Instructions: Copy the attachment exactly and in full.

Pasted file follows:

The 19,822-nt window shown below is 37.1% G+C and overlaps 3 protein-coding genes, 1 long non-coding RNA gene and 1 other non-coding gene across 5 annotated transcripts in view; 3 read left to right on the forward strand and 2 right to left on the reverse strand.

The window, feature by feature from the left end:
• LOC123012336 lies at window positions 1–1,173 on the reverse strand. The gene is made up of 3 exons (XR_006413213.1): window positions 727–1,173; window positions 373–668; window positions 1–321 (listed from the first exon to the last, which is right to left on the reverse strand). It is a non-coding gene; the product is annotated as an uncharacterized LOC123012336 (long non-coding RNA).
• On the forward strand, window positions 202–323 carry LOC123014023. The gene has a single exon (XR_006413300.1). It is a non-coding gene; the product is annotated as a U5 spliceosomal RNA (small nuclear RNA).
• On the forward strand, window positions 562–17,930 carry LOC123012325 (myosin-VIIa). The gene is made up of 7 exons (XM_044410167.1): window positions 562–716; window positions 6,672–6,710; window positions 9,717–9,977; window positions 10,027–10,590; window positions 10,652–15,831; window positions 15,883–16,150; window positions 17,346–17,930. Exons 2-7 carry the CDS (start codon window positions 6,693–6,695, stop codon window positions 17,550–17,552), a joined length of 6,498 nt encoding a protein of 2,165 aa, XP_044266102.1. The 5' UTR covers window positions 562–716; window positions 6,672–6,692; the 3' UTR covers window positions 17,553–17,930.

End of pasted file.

The 19,822-nt window shown below is 37.1% G+C and overlaps 3 protein-coding genes, 1 long non-coding RNA gene and 1 other non-coding gene across 5 annotated transcripts in view; 3 read left to right on the forward strand and 2 right to left on the reverse strand.

The window, feature by feature from the left end:
• LOC123012336 lies at window positions 1–1,173 on the reverse strand. The gene is made up of 3 exons (XR_006413213.1): window positions 727–1,173; window positions 373–668; window positions 1–321 (listed from the first exon to the last, which is right to left on the reverse strand). It is a non-coding gene; the product is annotated as an uncharacterized LOC123012336 (long non-coding RNA).
• On the forward strand, window positions 202–323 carry LOC123014023. The gene has a single exon (XR_006413300.1). It is a non-coding gene; the product is annotated as a U5 spliceosomal RNA (small nuclear RNA).
• On the forward strand, window positions 562–17,930 carry LOC123012325 (myosin-VIIa). The gene is made up of 7 exons (XM_044410167.1): window positions 562–716; window positions 6,672–6,710; window positions 9,717–9,977; window positions 10,027–10,590; window positions 10,652–15,831; window positions 15,883–16,150; window positions 17,346–17,930. Exons 2-7 carry the CDS (start codon window positions 6,693–6,695, stop codon window positions 17,550–17,552), a joined length of 6,498 nt encoding a protein of 2,165 aa, XP_044266102.1. The 5' UTR covers window positions 562–716; window positions 6,672–6,692; the 3' UTR covers window positions 17,553–17,930.